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Featured Story:  Meeting the Boyer Brothers

Brothers Ken and Clete Boyer played on opposite teams during the 1964 World Series between the Yankees and the Cardinals.  Clete was a Yankee and his brother played for the Cardinals.  I had always been a Yankee fan because of Mickey Mantle.  My dad, having grown up listening to KMOX radio in St. Louis (he lived in Oklahoma but the station’s signal reached across much of the U.S. west of the Mississippi River) was a Cardinals fan.  Since we backed opposing teams, my Dad and I made a little wager on the outcome of the series.  We would both become fans of the winning team.

Following the Cardinals’ win both the Boyer brothers came to our hometown to sign autographs at a local department store and my Dad took me to meet them.  I was excited to meet real Major League Baseball players in person.  However, my excitement quickly turned to embarrassment when my Dad explained our bet to the brothers, telling them that I was a Cardinals fan only because I had lost the bet.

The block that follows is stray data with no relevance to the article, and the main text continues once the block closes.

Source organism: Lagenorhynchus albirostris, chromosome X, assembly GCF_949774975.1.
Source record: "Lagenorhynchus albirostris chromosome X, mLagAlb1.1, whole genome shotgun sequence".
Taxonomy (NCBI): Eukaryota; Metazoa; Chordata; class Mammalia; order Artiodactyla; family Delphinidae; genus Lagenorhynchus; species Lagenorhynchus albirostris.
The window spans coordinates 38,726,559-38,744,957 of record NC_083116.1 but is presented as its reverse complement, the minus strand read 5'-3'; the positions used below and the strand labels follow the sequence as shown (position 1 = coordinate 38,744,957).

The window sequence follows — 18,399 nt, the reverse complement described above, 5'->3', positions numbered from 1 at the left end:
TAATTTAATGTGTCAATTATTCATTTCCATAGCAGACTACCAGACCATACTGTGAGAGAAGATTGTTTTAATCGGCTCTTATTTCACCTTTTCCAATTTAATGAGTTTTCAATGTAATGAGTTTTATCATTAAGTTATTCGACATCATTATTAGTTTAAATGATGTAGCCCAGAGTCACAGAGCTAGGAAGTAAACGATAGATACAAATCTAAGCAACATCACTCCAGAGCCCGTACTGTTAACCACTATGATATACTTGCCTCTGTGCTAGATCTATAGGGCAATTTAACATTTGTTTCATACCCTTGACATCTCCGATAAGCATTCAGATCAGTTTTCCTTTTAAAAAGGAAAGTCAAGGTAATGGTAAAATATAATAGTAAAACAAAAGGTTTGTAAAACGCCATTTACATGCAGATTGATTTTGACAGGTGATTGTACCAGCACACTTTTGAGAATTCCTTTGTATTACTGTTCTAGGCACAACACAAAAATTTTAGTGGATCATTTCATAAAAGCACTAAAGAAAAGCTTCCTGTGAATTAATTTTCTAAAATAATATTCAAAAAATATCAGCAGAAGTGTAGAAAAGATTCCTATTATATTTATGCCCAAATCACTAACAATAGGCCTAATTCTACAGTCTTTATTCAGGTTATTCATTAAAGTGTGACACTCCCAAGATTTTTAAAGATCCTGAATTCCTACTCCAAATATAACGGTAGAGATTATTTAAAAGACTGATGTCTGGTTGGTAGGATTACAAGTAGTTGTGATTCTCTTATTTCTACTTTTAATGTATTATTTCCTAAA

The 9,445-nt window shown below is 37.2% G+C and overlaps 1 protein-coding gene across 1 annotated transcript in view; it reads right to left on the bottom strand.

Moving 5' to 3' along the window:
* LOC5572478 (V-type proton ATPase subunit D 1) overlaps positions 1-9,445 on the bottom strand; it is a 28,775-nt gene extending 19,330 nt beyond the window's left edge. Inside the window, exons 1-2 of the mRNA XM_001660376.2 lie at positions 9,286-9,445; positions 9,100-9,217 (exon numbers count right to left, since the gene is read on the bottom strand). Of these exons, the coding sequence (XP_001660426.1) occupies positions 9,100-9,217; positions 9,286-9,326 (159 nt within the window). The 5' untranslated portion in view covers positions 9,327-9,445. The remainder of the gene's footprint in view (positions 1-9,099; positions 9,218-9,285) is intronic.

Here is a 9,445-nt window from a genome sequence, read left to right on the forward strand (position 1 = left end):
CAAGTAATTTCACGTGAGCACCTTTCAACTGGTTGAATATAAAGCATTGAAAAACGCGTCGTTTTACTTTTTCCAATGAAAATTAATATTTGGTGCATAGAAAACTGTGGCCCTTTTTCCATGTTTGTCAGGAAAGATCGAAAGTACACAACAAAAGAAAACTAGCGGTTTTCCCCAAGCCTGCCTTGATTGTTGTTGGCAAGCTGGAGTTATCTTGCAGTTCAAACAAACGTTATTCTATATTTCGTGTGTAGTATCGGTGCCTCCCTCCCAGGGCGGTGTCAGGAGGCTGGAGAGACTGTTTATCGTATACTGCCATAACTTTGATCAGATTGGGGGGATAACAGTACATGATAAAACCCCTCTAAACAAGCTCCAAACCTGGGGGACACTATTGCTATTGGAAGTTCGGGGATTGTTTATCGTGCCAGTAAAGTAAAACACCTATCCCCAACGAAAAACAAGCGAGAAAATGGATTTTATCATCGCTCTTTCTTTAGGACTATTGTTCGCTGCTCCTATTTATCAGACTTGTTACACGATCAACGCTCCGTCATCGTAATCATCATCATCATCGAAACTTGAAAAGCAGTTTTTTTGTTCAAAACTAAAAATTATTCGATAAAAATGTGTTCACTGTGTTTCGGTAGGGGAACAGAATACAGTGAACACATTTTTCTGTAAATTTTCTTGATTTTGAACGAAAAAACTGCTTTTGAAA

Clete Boyer feigned total disappointment that I would give up my allegiance to the Yankees that easily.  As I stood there squirming, Ken Boyer jumped in and took my side.  My embarrassment turned into relief as he reminded his brother that if the Yankees has played better, I wouldn’t be in the predicament of having to give up allegiance to the club.

I remained a Cardinals fan until the day they traded Ken Boyer to the Mets.  I remained a Ken Boyer fan through his playing days with the Mets and White Sox.  I also followed his career closely as a manager including his return to manage the Cardinals.

In the movie “City Slickers” there is a scene where one of the characters says that no matter how disconnected he was from his father, baseball was the one thing that could bring them together.  I have always had a great relationship with my Dad but baseball was a major part of that until 1994.  When the strike cancelled the season and World Series, I lost interest in the game.  Dad and I still have a great relationship, but as it relates to baseball, our conversations are always about the pre-1994 years.